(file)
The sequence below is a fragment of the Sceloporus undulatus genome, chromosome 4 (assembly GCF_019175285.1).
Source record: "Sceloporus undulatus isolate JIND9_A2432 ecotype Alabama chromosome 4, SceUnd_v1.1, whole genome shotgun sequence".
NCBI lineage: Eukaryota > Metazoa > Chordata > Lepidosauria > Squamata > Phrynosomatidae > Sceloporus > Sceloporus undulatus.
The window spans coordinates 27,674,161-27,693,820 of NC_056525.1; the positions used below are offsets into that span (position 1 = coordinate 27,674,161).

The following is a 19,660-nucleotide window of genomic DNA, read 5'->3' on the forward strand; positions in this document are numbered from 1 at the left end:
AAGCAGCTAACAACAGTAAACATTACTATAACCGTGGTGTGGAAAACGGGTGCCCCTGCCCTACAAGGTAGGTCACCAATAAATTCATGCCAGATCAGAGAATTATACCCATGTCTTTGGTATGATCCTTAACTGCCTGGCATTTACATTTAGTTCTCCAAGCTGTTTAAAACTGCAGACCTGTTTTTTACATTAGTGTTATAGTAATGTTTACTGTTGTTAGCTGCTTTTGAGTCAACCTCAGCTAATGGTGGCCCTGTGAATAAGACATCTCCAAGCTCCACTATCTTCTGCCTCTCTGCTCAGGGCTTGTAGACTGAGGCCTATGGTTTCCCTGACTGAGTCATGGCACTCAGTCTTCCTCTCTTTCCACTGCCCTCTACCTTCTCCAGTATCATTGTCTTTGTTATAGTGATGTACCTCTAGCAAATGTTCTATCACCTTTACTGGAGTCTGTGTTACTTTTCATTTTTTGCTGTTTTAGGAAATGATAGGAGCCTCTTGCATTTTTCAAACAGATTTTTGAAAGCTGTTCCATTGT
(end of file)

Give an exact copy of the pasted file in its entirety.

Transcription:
The sequence below is a fragment of the Sceloporus undulatus genome, chromosome 4 (assembly GCF_019175285.1).
Source record: "Sceloporus undulatus isolate JIND9_A2432 ecotype Alabama chromosome 4, SceUnd_v1.1, whole genome shotgun sequence".
NCBI lineage: Eukaryota > Metazoa > Chordata > Lepidosauria > Squamata > Phrynosomatidae > Sceloporus > Sceloporus undulatus.
The window spans coordinates 27,674,161-27,693,820 of NC_056525.1; the positions used below are offsets into that span (position 1 = coordinate 27,674,161).

The following is a 19,660-nucleotide window of genomic DNA, read 5'->3' on the forward strand; positions in this document are numbered from 1 at the left end:
AAGCAGCTAACAACAGTAAACATTACTATAACCGTGGTGTGGAAAACGGGTGCCCCTGCCCTACAAGGTAGGTCACCAATAAATTCATGCCAGATCAGAGAATTATACCCATGTCTTTGGTATGATCCTTAACTGCCTGGCATTTACATTTAGTTCTCCAAGCTGTTTAAAACTGCAGACCTGTTTTTTACATTAGTGTTATAGTAATGTTTACTGTTGTTAGCTGCTTTTGAGTCAACCTCAGCTAATGGTGGCCCTGTGAATAAGACATCTCCAAGCTCCACTATCTTCTGCCTCTCTGCTCAGGGCTTGTAGACTGAGGCCTATGGTTTCCCTGACTGAGTCATGGCACTCAGTCTTCCTCTCTTTCCACTGCCCTCTACCTTCTCCAGTATCATTGTCTTTGTTATAGTGATGTACCTCTAGCAAATGTTCTATCACCTTTACTGGAGTCTGTGTTACTTTTCATTTTTTGCTGTTTTAGGAAATGATAGGAGCCTCTTGCATTTTTCAAACAGATTTTTGAAAGCTGTTCCATTGT